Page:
On New Year’s Day we decided to take the girls to Spanish Banks for a walk on the beach. It was a very windy, rainy day and we didn’t expect to see many people or dogs, but as soon as we reached the beach, Freckle said a short, friendly hello to a Yellow Lab. The Lab’s owners were obviously there for a walk and off they headed down the beach. They had traveled a long way when Freckle, on her 30-foot training leash, decided to take off like a bullet down the beach after the Lab. The leash slipped out of Mary Doug’s hands and Freckle quickly became a brown dot on the horizon. Although we have been working on recall and Freckle is very reliable—turns on a dime when called to us—the wind was howling! Not only was it blowing toward us, it was blowing the scent of the new friend—the Yellow Lab—directly into Freckle’s nostrils. Mary Doug was ahead of me as I puffed along pulling Ceilidh on her leash. We were both frantic, screaming “Freckle” into the wind and knowing full well that our voices were carrying only about two feet before being blown back to us. The brown dot that was Freckle was not even visible as I peered into the wind. Suddenly I became aware of a gasping sound. I looked behind me and poor Ceilidh was trying to keep up with us. Ceilidh has only one lung (she had one removed when she was six) and as you know she is old, blind and very arthritic. I immediately stopped and picked her up and tried to continue with a 19 pound Pug wheezing in my arms, my feet sliding in the sand, and all the while screaming ineffectually into the wind. Mary Doug continued with the determination of a triathlete—it truly was very impressive!
It was one of those experiences where time slows down and if you could have heard our screams, they would also have been ssslllloooowwwweeed dooooowwwwwnnnnnn with a baritone, garbled quality. I remember thinking we would never get Freckle back and that we would never again be entrusted with the care of a rescue Boxer. After minutes (perhaps two) had passed and we had traveled almost 15 feet in the quicksand, we could see the Freckle dot reappear near the owners of the Lab. They were waving their arms and I think that they were trying to encourage Freckle to come back to us. In reality, they could have been gesticulating “You crazy dog!!! Get back to your crazy people right now and leave us alone!!!” Whatever they were saying, Freckle the dot began to run back toward us until she became visible as the crazy Boxer that she is. She ran toward and past Mary Doug who reached down to pick up the training leash as it flew past her. I remember thinking, “Beeeee caaaaarrrreefuuuulllll!” But it was too late. I watched as Mary Doug flew gracefully through the air… still hanging on to the leash. Freckle continued to fly toward me and Ceilidh with a look of pure joy on her face. Her beautiful Boxer lips flapped as her feet pounded into the sand. She looked just like a champion race horse at full speed. I stood holding Ceilidh and watched, knowing that very soon Freckle was going to reach the end of the 30-foot training leash and wondering what would happen to Mary Doug who was still in a pile on the sand and still hanging on to the leash. There was a sharp jerk on Freckle’s leash which thankfully was attached to her harness and not her collar. Then there was an equally sharp jerk on Mary Doug’s arm (which unfortunately was attached to her prone body). She still did not let go of the leash. Freckle turned around and looked at Mary Doug with an expression that said, “What are you doing down there?” She trotted over to her and began licking her face. Mary Doug put her arm around Freckle and slowly stood up. We were both speechless for a few minutes.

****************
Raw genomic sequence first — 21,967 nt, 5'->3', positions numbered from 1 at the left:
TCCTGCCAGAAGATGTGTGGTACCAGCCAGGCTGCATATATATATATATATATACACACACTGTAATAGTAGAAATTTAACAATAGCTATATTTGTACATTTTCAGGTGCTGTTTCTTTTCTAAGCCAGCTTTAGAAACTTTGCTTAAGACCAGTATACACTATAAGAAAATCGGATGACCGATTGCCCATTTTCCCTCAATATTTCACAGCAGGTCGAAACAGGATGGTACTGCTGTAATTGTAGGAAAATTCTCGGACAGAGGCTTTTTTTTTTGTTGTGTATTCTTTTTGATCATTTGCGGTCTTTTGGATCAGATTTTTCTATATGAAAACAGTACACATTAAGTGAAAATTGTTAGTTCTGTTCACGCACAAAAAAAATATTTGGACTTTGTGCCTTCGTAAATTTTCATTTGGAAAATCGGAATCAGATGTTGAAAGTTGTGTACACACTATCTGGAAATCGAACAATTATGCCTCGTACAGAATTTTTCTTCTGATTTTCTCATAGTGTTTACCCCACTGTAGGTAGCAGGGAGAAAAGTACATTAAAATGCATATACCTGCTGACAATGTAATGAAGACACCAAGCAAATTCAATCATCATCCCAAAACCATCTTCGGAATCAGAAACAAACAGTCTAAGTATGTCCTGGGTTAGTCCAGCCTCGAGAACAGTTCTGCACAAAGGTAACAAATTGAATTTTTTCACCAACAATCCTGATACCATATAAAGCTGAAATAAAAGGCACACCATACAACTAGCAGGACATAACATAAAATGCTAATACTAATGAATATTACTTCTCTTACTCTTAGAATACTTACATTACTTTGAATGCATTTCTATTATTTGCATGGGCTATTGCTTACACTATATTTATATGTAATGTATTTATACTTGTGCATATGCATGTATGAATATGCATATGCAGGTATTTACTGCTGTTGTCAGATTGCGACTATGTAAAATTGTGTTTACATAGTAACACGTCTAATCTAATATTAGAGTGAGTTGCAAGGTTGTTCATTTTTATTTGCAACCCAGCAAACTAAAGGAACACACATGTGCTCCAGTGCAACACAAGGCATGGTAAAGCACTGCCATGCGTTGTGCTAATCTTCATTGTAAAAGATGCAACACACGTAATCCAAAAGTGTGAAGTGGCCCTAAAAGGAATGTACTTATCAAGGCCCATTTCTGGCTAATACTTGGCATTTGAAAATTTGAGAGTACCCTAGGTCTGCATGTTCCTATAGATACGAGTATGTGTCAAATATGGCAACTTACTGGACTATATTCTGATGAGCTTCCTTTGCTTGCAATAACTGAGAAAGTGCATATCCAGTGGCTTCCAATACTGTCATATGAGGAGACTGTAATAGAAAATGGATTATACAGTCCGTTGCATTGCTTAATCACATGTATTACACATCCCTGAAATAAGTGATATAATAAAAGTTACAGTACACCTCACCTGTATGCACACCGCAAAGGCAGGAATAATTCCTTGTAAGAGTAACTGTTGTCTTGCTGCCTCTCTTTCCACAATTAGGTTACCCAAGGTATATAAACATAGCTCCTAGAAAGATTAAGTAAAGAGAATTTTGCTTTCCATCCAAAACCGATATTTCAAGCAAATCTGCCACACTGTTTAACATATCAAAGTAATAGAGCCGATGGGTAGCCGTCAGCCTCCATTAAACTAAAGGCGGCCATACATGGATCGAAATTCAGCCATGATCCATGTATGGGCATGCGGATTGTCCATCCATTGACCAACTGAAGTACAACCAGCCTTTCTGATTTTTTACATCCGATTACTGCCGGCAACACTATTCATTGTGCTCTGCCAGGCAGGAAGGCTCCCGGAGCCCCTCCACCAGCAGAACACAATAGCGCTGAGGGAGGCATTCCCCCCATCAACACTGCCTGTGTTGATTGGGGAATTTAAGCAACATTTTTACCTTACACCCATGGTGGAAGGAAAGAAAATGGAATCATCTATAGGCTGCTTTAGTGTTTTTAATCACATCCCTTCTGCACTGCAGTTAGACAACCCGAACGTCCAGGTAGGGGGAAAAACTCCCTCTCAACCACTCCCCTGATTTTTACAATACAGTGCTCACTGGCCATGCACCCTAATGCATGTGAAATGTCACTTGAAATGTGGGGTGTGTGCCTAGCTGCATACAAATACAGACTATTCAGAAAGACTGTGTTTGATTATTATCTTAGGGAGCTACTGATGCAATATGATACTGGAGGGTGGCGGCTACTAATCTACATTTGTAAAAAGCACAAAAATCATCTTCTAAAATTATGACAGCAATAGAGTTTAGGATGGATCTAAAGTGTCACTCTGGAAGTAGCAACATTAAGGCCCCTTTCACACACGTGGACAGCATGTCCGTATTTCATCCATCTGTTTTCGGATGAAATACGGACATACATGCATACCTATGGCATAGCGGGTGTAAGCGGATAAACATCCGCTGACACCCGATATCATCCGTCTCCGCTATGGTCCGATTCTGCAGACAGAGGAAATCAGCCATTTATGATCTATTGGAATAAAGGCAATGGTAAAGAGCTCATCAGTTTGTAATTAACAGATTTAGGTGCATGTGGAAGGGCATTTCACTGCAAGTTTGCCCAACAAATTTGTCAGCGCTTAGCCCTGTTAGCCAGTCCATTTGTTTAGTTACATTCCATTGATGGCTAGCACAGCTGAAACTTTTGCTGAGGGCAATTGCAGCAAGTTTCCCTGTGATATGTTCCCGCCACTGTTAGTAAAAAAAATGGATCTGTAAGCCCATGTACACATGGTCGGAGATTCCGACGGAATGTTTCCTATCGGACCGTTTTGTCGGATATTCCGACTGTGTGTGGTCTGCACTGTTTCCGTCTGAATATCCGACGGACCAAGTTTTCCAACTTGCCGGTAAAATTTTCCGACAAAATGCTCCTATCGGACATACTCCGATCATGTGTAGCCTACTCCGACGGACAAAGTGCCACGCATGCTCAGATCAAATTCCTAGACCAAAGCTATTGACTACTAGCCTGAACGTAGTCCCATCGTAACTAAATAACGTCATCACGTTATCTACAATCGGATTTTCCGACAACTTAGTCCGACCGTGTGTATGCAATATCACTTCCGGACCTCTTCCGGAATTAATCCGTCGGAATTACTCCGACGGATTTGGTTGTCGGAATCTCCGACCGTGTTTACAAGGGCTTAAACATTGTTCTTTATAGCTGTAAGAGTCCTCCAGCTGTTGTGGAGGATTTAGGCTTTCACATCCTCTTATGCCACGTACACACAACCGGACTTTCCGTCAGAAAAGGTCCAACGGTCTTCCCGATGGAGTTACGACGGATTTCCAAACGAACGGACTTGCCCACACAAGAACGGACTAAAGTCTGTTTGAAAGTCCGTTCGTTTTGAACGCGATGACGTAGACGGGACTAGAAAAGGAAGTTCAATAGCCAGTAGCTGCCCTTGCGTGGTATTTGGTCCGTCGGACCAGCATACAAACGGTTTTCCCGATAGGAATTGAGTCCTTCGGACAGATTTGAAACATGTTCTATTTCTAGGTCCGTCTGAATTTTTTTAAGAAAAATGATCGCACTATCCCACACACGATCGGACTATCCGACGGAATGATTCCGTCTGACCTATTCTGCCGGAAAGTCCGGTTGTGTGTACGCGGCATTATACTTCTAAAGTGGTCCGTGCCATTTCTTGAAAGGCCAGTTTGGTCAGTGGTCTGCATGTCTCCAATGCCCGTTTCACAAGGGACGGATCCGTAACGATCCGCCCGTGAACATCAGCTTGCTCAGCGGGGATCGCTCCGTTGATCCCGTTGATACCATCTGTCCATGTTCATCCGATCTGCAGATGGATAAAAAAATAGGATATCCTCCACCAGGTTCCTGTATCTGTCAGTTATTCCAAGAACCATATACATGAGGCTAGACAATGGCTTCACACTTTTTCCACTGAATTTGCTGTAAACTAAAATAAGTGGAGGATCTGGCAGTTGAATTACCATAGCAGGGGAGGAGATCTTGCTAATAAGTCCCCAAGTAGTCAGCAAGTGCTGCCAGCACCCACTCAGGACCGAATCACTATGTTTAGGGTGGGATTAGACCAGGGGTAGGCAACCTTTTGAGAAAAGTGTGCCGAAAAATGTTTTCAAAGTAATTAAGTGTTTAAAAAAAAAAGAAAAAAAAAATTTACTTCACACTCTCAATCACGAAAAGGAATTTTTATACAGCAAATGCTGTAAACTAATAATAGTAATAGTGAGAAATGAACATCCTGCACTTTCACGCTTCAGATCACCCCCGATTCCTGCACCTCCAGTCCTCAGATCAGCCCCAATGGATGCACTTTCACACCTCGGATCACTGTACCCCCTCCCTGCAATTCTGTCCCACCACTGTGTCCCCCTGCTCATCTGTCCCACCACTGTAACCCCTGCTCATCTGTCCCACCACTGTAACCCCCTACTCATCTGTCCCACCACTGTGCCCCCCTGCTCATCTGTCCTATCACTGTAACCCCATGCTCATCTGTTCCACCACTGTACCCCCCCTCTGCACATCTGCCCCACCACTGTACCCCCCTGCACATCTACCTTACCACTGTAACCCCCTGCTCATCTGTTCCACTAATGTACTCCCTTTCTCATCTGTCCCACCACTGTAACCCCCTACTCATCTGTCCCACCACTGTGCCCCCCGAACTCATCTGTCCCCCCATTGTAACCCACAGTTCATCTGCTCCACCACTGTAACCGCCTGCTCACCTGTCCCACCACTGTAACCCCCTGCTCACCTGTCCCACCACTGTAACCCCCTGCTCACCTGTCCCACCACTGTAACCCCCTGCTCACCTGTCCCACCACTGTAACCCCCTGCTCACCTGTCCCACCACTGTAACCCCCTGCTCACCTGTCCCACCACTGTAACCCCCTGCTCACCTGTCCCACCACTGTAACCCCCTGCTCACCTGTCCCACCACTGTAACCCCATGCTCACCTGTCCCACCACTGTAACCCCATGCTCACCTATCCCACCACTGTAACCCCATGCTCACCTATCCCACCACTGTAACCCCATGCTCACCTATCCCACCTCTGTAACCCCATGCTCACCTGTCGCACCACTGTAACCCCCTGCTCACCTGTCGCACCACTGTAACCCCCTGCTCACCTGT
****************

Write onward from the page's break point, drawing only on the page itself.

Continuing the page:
It was that day at the beach when I began to wonder exactly how old Freckle is. She is no longer a teenager, but she sure hasn’t reached that mellow middle-age period! Unfortunately, we have! It took a long time for my knees to stop shaking as we made our way down the beach with the wind at our backs. Mary Doug limped along, keeping a vice-grip on the training leash as Freckle ran more big loops with that maniacal look that Boxers get when they are running and completely “in the moment.” Ceilidh plodded along behind me with her breathing finally back to normal. After about half an hour, the rain began in earnest and we decided to call it a day. Back home, Freckle settled into her bed and slept like a baby. We sat pensively on the couch and then Mary Doug went to have a hot bath to try to appease her sore muscles. It wasn’t until the next day that we were able to see some of the humour in the incident as we thought about what the scene must have looked like to an observer. Each day we learn a bit more about Freckle, and January 1st was the day that we learned that unlike our first two Boxers, Freckle will bolt if the situation is right. Just imagine how much more we have to learn in the next 364 days of 2007!
Until the next Boxer Report … remember two things: 1) there’s nothing like living in the moment, and 2) there’s nothing like a hot bath with Epsom’s salt.